The Problem with Saying "All Lives Matter" as a Response to "Black Lives Matter"

Photo credit: Temi Oyeyola
From Oprah Magazine
Layla F. Saad is the author of the book and workbook Me and White Supremacy: Fight Racism, Change the World and Become a Good Ancestor. This piece comes from an interview with OprahMag.com's culture editor, Elena Nicolaou.
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Saying "All Lives Matter" feels like a weapon. It may not be a deliberately used weapon, but it is a weapon to silence, to silence. A weapon to undermine what the blacks are trying to say.
It's not like people go around saying "All Lives Matter" under normal circumstances. They only say that when people say that "Black Lives Lives" is important. "All Lives Matter" is an immediate counter-reaction to centering the blacks.
The statement All Lives Matter at least shows me that white privilege protects whites from seeing the state of the world as it is. That they believe that all lives are important. When people say "Black Lives Matter", the Blacks are asking for something more.
All that is required is justice. All that is asked is: can we have an actual world where all life is important?
I don't know that we can name a date when black lives were as important as all other lives. Because as soon as non-blacks and whites came into contact with blacks, this first contact was about colonization and enslavement. There was never a context within these races in which all lives were important.
Let's take a very specific situation. In the United States, black women are two to six times more likely to die from birth-related causes than white women. And the statistics in the UK are similar. If we had a world where all life is important, it would not be true. There would be an interracial parity of how high that rate would be.
And that's just one facet of life in which black people experience a completely different life than whites. But the white privilege has prevented most whites from knowing that this is the case. The white privilege offers comfort, lightness and security. Ignorance too.
To say "all life is important" is similar to "well, I don't see color" or "there is only one race, humanity". This is technically true: there is only one race, humanity. It is a fact. In social terms, however, we do not live as if there was only one race, humanity. We live as if there are different races, and we assign different values ​​to each of these races based on this paradigm of supremacy.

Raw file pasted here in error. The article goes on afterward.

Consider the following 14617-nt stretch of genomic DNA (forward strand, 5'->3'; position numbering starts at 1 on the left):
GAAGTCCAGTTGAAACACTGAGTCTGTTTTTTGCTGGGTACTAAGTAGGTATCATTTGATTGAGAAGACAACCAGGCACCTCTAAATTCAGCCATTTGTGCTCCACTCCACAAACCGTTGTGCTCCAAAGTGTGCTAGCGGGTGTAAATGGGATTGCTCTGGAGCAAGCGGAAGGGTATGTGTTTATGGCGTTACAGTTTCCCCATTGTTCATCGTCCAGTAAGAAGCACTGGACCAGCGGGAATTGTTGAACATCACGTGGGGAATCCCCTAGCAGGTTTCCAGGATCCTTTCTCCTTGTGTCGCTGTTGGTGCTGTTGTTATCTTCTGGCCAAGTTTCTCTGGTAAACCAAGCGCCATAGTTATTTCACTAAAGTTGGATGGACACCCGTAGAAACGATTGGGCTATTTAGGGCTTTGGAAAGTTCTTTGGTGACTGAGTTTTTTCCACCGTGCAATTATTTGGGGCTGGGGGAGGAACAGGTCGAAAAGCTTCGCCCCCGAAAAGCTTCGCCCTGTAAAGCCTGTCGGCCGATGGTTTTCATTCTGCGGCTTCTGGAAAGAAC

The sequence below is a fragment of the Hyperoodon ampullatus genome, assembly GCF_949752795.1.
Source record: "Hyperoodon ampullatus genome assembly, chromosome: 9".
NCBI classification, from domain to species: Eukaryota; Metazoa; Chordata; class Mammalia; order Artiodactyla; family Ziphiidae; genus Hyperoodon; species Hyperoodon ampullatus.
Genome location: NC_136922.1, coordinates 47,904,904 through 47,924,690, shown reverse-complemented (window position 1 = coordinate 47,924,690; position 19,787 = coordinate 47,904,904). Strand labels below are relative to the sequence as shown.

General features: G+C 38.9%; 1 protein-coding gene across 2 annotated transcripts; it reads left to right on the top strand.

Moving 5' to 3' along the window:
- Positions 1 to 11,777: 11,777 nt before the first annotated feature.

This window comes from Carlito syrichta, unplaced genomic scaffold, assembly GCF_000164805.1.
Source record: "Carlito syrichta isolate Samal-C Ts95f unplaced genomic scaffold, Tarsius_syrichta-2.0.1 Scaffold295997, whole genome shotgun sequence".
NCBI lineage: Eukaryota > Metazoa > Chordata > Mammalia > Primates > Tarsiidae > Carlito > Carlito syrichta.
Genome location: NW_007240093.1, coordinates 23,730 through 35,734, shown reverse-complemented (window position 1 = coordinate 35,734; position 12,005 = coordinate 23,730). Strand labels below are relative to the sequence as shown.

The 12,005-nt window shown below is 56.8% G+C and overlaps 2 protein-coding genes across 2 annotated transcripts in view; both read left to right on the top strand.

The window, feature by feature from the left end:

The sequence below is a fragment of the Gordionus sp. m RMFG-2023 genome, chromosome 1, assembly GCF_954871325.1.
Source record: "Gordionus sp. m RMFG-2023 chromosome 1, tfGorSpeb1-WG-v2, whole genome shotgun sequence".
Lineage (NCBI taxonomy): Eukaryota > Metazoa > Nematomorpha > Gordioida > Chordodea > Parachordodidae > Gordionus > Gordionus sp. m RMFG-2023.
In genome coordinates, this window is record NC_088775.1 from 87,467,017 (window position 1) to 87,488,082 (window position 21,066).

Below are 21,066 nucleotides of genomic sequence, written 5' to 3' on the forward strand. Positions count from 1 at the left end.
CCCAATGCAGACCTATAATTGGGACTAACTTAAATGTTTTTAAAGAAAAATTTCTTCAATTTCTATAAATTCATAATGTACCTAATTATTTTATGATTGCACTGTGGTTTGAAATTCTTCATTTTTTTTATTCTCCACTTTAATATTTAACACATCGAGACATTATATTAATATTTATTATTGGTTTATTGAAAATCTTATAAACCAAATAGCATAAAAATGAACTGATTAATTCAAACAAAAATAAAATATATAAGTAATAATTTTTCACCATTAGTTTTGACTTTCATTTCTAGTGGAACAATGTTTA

Both are true at the same time. There is only one race, humanity. The construct in which we live today and in which we have lived for centuries does not agree with this universal truth.
Similarly, "Black Lives Matter" and "All Lives Matter" are both true at the same time. I always find it strange that some people find the statements "Black Lives Matter" and "All Lives Matter" on the other side of a spectrum. That it's either one or the other: Either black lives are the lives that matter, or all lives are important.
If it was designed that way, each of us would of course say: "All life is important." All lives are inherently important - that is a fact. But the social construct we live in shows us that not all lives are equally important.
What Black Lives Matter says is that Black Lives Matter is also. Black lives are important like all other lives.
The goal we want to achieve is a world where we never have to say Black Lives Matter again. Because the hashtag #BlackLivesMatter doesn't actually have to exist.
If we had a post-racial, color-blind society, we wouldn't have to say "Black Lives Matter". But unfortunately we don't have this world. Instead, we have a world in which black people in America and around the world are treated as if they are not as important as those who are white or fair-skinned.

So if "all lives" are really important to you, help us to create a world where this is true. Examine within yourself the times when you pretended that the statement "All life is important" was not true. The times when you treated black and brown people differently.
Do you know what would happen if white, white companies and organizations joined forces for Black Lives Matter? What would happen would be that we create a world in which all life matters.
It speaks for the layers of white supremacy that white people are not used to being challenged by black people. Whenever blacks have tried to ask about their rights, fight for their rights or bring about changes for their rights and for better treatment of their humanity, there has always been a white recoil, because to create a world in who cares about all life, people with white privileges should actually release power and privileges. Things should actually change.
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